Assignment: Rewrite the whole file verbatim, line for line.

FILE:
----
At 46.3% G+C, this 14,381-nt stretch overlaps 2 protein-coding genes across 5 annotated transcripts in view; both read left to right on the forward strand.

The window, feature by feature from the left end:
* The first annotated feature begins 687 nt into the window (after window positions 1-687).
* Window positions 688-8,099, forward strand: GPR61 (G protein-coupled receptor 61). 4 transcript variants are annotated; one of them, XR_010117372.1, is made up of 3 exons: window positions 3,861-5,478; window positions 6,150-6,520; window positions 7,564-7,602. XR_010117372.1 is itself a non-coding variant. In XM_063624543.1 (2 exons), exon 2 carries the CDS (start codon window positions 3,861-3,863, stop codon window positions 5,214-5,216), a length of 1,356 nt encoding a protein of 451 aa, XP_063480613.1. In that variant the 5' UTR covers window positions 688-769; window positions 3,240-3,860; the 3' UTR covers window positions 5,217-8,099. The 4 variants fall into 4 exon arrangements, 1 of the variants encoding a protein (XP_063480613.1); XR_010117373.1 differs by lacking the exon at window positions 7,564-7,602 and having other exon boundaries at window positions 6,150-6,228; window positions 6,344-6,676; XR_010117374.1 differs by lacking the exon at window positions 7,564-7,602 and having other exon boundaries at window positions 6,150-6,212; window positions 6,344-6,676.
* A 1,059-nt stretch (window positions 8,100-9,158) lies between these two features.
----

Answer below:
At 46.3% G+C, this 14,381-nt stretch overlaps 2 protein-coding genes across 5 annotated transcripts in view; both read left to right on the forward strand.

The window, feature by feature from the left end:
* The first annotated feature begins 687 nt into the window (after window positions 1-687).
* Window positions 688-8,099, forward strand: GPR61 (G protein-coupled receptor 61). 4 transcript variants are annotated; one of them, XR_010117372.1, is made up of 3 exons: window positions 3,861-5,478; window positions 6,150-6,520; window positions 7,564-7,602. XR_010117372.1 is itself a non-coding variant. In XM_063624543.1 (2 exons), exon 2 carries the CDS (start codon window positions 3,861-3,863, stop codon window positions 5,214-5,216), a length of 1,356 nt encoding a protein of 451 aa, XP_063480613.1. In that variant the 5' UTR covers window positions 688-769; window positions 3,240-3,860; the 3' UTR covers window positions 5,217-8,099. The 4 variants fall into 4 exon arrangements, 1 of the variants encoding a protein (XP_063480613.1); XR_010117373.1 differs by lacking the exon at window positions 7,564-7,602 and having other exon boundaries at window positions 6,150-6,228; window positions 6,344-6,676; XR_010117374.1 differs by lacking the exon at window positions 7,564-7,602 and having other exon boundaries at window positions 6,150-6,212; window positions 6,344-6,676.
* A 1,059-nt stretch (window positions 8,100-9,158) lies between these two features.